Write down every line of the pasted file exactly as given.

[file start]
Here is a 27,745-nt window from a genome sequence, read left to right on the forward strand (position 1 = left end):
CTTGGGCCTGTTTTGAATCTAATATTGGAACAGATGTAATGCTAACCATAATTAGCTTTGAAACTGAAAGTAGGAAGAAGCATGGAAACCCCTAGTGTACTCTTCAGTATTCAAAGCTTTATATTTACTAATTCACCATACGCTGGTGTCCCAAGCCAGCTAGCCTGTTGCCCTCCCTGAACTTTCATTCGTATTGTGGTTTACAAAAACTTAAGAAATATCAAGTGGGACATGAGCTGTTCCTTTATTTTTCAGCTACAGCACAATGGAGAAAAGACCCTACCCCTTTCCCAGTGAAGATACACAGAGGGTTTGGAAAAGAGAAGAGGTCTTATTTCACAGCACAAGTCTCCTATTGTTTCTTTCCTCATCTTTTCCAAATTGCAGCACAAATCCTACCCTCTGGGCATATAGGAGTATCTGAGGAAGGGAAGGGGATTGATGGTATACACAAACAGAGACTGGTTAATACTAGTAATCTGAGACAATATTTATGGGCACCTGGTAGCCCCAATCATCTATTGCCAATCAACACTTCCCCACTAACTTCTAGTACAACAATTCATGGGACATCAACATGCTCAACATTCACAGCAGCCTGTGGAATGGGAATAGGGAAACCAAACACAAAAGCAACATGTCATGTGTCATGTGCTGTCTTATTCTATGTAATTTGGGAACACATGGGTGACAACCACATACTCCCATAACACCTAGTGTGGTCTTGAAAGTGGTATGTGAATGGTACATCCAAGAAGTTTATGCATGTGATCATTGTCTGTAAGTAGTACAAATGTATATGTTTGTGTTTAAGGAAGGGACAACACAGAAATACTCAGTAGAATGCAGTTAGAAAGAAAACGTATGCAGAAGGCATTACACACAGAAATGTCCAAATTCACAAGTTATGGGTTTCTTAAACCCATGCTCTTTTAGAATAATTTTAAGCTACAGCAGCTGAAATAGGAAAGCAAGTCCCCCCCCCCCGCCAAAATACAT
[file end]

Here is a 27,745-nt window from a genome sequence, read left to right on the forward strand (position 1 = left end):
CTTGGGCCTGTTTTGAATCTAATATTGGAACAGATGTAATGCTAACCATAATTAGCTTTGAAACTGAAAGTAGGAAGAAGCATGGAAACCCCTAGTGTACTCTTCAGTATTCAAAGCTTTATATTTACTAATTCACCATACGCTGGTGTCCCAAGCCAGCTAGCCTGTTGCCCTCCCTGAACTTTCATTCGTATTGTGGTTTACAAAAACTTAAGAAATATCAAGTGGGACATGAGCTGTTCCTTTATTTTTCAGCTACAGCACAATGGAGAAAAGACCCTACCCCTTTCCCAGTGAAGATACACAGAGGGTTTGGAAAAGAGAAGAGGTCTTATTTCACAGCACAAGTCTCCTATTGTTTCTTTCCTCATCTTTTCCAAATTGCAGCACAAATCCTACCCTCTGGGCATATAGGAGTATCTGAGGAAGGGAAGGGGATTGATGGTATACACAAACAGAGACTGGTTAATACTAGTAATCTGAGACAATATTTATGGGCACCTGGTAGCCCCAATCATCTATTGCCAATCAACACTTCCCCACTAACTTCTAGTACAACAATTCATGGGACATCAACATGCTCAACATTCACAGCAGCCTGTGGAATGGGAATAGGGAAACCAAACACAAAAGCAACATGTCATGTGTCATGTGCTGTCTTATTCTATGTAATTTGGGAACACATGGGTGACAACCACATACTCCCATAACACCTAGTGTGGTCTTGAAAGTGGTATGTGAATGGTACATCCAAGAAGTTTATGCATGTGATCATTGTCTGTAAGTAGTACAAATGTATATGTTTGTGTTTAAGGAAGGGACAACACAGAAATACTCAGTAGAATGCAGTTAGAAAGAAAACGTATGCAGAAGGCATTACACACAGAAATGTCCAAATTCACAAGTTATGGGTTTCTTAAACCCATGCTCTTTTAGAATAATTTTAAGCTACAGCAGCTGAAATAGGAAAGCAAGTCCCCCCCCCCCGCCAAAATACAT